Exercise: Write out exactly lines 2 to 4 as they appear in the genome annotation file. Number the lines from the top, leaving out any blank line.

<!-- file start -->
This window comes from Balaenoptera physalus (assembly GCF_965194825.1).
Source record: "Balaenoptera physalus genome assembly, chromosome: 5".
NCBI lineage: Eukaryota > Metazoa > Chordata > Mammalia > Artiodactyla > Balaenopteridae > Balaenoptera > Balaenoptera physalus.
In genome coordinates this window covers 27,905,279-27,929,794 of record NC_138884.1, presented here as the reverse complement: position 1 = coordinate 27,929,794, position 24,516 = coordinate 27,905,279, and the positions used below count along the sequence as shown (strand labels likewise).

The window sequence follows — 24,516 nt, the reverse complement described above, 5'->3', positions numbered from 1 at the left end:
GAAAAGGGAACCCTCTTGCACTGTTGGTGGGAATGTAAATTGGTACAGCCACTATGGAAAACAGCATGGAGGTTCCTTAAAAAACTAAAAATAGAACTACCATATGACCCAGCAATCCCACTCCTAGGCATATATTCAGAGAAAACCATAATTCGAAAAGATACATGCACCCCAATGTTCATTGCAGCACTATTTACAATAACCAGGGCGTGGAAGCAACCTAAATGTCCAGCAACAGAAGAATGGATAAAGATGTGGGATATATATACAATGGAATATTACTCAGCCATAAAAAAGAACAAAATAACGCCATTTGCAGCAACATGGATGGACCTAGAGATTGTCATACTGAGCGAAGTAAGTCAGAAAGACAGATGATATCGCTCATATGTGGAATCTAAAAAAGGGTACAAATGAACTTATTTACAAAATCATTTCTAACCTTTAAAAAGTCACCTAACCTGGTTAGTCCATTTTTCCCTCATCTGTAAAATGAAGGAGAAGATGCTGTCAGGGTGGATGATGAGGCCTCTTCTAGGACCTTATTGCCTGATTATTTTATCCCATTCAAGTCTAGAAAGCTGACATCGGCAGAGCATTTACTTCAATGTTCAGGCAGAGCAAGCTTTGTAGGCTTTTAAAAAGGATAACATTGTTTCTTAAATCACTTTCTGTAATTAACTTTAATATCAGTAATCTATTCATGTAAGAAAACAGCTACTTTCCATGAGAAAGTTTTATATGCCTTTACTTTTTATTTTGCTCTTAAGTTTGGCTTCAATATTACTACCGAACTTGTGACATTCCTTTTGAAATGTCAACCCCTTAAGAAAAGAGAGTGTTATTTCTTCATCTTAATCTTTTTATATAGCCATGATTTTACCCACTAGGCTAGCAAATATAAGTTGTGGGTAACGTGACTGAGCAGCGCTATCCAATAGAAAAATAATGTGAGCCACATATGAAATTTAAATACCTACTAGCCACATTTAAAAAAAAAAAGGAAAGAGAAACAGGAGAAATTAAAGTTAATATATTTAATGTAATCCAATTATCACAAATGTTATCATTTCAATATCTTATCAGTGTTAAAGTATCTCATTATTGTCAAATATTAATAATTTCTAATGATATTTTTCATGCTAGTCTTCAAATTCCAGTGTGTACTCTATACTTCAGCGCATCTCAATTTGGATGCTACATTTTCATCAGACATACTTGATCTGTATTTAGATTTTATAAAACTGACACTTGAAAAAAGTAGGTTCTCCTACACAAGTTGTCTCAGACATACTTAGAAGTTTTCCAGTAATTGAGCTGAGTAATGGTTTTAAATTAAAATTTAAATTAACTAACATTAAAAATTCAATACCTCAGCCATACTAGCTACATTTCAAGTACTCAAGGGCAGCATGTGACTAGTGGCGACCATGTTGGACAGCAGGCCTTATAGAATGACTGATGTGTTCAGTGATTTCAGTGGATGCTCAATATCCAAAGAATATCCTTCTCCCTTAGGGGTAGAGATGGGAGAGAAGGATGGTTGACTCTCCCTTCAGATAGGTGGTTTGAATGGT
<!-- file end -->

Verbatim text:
Source record: "Balaenoptera physalus genome assembly, chromosome: 5".
NCBI lineage: Eukaryota > Metazoa > Chordata > Mammalia > Artiodactyla > Balaenopteridae > Balaenoptera > Balaenoptera physalus.
In genome coordinates this window covers 27,905,279-27,929,794 of record NC_138884.1, presented here as the reverse complement: position 1 = coordinate 27,929,794, position 24,516 = coordinate 27,905,279, and the positions used below count along the sequence as shown (strand labels likewise).